Devotion to Mary
We are all familiar with the story Dominic related to blessed Cecilia as recounted in The Lives of the Brethren:
“One night as Dominic stood praying; he glanced at the other end of the dormitory and saw three women enter. He noticed that the one in the middle was a venerable lady of greater beauty and dignity than the other two. One of the other two was carrying a beautiful shining vessel and the other a holy water sprinkler which she handed to the lady in the centre. This lady sprinkled the brethren and blessed them. She said to Saint Dominic “I am the one you call upon each evening. When you say ‘turn then most gracious advocate,’ I prostrate myself before my son and ask him to preserve this Order”.
From its foundation, the Order has not hesitated to acknowledge the Patronage of the Blessed Virgin Mary, to continuously experience it and to commend it to the hearts of the brothers and sisters, so that encouraged by this maternal solicitude we might adhere more closely to Jesus as we labour to carry out our mission of salvation in the world. Mary the mother of Jesus “is our own special mother, bringing us forth, advancing and defending the Order whose purpose it is to praise bless and to preach her Son.” We are told in the Legenda that after the vision in which Mary showed Dominic the Order hidden within the folds of her cloak, Dominic assembled the brethren and gave them a long and beautiful talk, exhorting them to love and pay reverence to the Blessed Virgin whose unfailing intercession has kept us faithful.
Examples of the brothers’ and sisters’ love for Mary and her solicitude for them abound in the lives of Dominican Saints all through the ages and the great veneration in which we hold the Rosary, her special gift to us, exemplifies this love. The Rosary has been for so many of us our way of doing Lectio. In the company of her who pondered all the events of Jesus’ life, death and resurrection and treasured them in her heart, we too have learned to listen and with her to respond “behold the servant of the Lord be it done unto me according to your word.”
The ‘fiat‘ of Mary is the gate through which the Saviour enters our world. The gate closed by Eve is again opened in a new way through Mary’s ‘yes’. She is the gate though which grace becomes incarnate in flesh and blood, the only Son of God become man. In Mary was the Word made flesh, the Word we receive and contemplate, the Word we praise and preach, the Word by which we live and which transforms our lives, the Word who is Jesus in whom we become the adopted children of God. While meditating on the mysteries of the Rosary, we contemplate with Mary the face of Christ and she who ‘mothers each new grace which does now reach our race’, brings us to birth in Him, until Christ is fully formed in us.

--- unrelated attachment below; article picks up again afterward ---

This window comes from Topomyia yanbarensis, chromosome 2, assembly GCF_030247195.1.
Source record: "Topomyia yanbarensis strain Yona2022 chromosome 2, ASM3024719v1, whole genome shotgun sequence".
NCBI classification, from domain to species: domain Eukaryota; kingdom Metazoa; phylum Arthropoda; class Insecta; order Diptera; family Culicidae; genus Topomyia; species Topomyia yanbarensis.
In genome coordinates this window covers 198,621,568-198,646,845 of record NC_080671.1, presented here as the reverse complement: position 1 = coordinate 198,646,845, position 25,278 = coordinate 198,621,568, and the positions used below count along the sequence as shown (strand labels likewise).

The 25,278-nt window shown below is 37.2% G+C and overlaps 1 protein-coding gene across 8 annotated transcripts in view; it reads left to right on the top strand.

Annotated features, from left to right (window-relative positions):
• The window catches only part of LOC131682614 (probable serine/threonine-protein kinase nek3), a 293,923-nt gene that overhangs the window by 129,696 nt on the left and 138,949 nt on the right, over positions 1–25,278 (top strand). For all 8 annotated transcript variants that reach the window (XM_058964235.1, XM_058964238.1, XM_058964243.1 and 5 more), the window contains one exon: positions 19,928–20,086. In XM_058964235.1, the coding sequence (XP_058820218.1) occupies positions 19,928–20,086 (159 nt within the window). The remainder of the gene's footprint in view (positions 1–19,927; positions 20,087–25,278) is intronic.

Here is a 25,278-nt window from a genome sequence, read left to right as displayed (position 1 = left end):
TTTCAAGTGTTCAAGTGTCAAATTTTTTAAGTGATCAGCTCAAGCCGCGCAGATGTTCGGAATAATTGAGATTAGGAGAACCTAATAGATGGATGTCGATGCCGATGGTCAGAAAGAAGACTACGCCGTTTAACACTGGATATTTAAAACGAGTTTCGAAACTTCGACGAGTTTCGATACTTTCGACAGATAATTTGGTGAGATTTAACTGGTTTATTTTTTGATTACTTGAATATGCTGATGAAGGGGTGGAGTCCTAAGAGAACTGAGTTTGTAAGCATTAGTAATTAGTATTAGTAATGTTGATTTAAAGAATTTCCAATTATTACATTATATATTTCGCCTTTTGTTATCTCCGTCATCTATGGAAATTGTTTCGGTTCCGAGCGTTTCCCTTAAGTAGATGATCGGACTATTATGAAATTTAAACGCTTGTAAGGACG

Dominic had a passionate appetite for God’s word in Sacred Scripture. This was the deepest source of his inspiration. His eagerness to imbibe the streams of Holy Scripture was so intense and unrelenting that he spent whole nights without sleep. Dominic’s reading fed not just his mind but his relationship with God. This was the wellspring from which his preaching emerged. Indeed we are told that he sent out his brethren simply in the strength of the Gospel. Dominic spent long hours before the shrine of Mary, and I think we may assume that it was in her company that He learned to love her Son and to make the Word his home. Perhaps it is because he was formed in the school of Mary – Jesus first and most perfect disciple – that his likeness to Jesus is so striking.
When reflecting on Dominic I seem to be more aware of Jesus than of Dominic. Like Mary he directs our gaze to Jesus. This grace-filled preacher and gospel man of prayer seems to draw my attention away from himself and turn me towards Jesus. All he did was to live the Gospel and preach it in word and deed. His life is all about Jesus. And it is this central focus that is the heart of our Dominican way of life. With Dominic there is nothing to side track us from coming face to face with the challenge of the Gospel – the call to be in name and in fact disciples of Jesus.
As I understand it, what binds us as Dominicans, what indeed makes us Dominicans, is the fact that we are all looking in the same direction – toward Jesus – that in Him, with Him and through Him we may be turned towards the Father and towards the world. I remember being told that contemplation was the ability to see clearly, to see things as they are and then to share with others what we have seen. “Jesus looked at him and loved him”- This is what Dominic and each of us see and experience when we gaze on Jesus and it is this good news, this awe inspiring, stupendous reality that we are called to share.
Mary mother of the Word Incarnate explain and reveal Him to us.